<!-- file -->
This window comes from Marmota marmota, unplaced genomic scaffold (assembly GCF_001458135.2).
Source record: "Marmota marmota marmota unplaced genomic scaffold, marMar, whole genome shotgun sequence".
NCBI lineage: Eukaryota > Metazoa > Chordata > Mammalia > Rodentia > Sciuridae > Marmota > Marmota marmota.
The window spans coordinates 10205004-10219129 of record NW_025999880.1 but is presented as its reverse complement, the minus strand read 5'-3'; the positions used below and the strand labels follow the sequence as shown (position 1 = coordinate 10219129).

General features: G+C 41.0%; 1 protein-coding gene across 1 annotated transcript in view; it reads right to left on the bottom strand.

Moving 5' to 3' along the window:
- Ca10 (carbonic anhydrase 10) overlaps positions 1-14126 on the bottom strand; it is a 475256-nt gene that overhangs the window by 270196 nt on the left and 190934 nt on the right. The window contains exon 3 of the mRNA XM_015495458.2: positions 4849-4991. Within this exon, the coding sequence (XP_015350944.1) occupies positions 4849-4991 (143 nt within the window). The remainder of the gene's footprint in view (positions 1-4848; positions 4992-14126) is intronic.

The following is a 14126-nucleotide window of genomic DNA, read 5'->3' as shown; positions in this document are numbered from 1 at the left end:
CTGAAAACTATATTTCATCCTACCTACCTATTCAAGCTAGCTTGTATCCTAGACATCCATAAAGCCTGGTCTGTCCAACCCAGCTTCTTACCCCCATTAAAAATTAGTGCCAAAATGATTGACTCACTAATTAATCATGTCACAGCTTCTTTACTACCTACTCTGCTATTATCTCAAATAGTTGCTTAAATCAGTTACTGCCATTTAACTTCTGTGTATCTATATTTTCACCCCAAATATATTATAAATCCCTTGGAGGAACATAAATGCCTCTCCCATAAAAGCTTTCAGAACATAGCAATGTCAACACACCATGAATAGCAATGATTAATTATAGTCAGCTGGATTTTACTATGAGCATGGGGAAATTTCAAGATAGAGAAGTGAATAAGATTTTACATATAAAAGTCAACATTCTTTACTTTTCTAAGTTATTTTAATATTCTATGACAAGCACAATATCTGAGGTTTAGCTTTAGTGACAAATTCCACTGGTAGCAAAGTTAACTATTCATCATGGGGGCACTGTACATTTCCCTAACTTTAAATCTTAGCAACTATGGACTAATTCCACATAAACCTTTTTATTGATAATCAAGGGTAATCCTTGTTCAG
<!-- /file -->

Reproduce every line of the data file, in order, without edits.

This window comes from Marmota marmota, unplaced genomic scaffold (assembly GCF_001458135.2).
Source record: "Marmota marmota marmota unplaced genomic scaffold, marMar, whole genome shotgun sequence".
NCBI lineage: Eukaryota > Metazoa > Chordata > Mammalia > Rodentia > Sciuridae > Marmota > Marmota marmota.
The window spans coordinates 10205004-10219129 of record NW_025999880.1 but is presented as its reverse complement, the minus strand read 5'-3'; the positions used below and the strand labels follow the sequence as shown (position 1 = coordinate 10219129).

General features: G+C 41.0%; 1 protein-coding gene across 1 annotated transcript in view; it reads right to left on the bottom strand.

Moving 5' to 3' along the window:
- Ca10 (carbonic anhydrase 10) overlaps positions 1-14126 on the bottom strand; it is a 475256-nt gene that overhangs the window by 270196 nt on the left and 190934 nt on the right. The window contains exon 3 of the mRNA XM_015495458.2: positions 4849-4991. Within this exon, the coding sequence (XP_015350944.1) occupies positions 4849-4991 (143 nt within the window). The remainder of the gene's footprint in view (positions 1-4848; positions 4992-14126) is intronic.

The following is a 14126-nucleotide window of genomic DNA, read 5'->3' as shown; positions in this document are numbered from 1 at the left end:
CTGAAAACTATATTTCATCCTACCTACCTATTCAAGCTAGCTTGTATCCTAGACATCCATAAAGCCTGGTCTGTCCAACCCAGCTTCTTACCCCCATTAAAAATTAGTGCCAAAATGATTGACTCACTAATTAATCATGTCACAGCTTCTTTACTACCTACTCTGCTATTATCTCAAATAGTTGCTTAAATCAGTTACTGCCATTTAACTTCTGTGTATCTATATTTTCACCCCAAATATATTATAAATCCCTTGGAGGAACATAAATGCCTCTCCCATAAAAGCTTTCAGAACATAGCAATGTCAACACACCATGAATAGCAATGATTAATTATAGTCAGCTGGATTTTACTATGAGCATGGGGAAATTTCAAGATAGAGAAGTGAATAAGATTTTACATATAAAAGTCAACATTCTTTACTTTTCTAAGTTATTTTAATATTCTATGACAAGCACAATATCTGAGGTTTAGCTTTAGTGACAAATTCCACTGGTAGCAAAGTTAACTATTCATCATGGGGGCACTGTACATTTCCCTAACTTTAAATCTTAGCAACTATGGACTAATTCCACATAAACCTTTTTATTGATAATCAAGGGTAATCCTTGTTCAG